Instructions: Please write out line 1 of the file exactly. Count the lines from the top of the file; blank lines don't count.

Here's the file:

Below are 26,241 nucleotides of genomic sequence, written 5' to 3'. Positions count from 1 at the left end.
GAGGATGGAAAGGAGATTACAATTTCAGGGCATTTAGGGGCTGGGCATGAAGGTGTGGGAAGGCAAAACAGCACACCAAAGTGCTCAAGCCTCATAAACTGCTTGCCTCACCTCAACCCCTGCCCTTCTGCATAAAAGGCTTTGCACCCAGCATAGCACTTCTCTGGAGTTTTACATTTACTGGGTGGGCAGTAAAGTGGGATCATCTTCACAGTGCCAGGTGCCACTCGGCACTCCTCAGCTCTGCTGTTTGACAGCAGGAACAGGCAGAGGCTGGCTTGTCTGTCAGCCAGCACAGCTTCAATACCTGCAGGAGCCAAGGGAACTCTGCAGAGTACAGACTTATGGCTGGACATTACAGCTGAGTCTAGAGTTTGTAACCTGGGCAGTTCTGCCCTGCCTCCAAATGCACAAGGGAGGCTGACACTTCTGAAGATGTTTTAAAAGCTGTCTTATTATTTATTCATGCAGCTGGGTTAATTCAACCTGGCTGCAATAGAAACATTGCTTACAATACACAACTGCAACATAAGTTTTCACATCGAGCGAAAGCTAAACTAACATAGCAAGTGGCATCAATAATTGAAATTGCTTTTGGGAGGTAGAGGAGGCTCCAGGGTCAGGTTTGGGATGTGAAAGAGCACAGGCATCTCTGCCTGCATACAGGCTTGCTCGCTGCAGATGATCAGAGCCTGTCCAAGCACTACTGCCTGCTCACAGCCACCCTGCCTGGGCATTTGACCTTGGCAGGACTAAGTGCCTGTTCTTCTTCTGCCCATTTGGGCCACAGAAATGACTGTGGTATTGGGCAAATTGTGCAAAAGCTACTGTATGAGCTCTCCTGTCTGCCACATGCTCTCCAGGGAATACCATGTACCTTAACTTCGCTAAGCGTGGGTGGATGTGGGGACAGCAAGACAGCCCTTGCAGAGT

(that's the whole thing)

Below are 26,241 nucleotides of genomic sequence, written 5' to 3'. Positions count from 1 at the left end.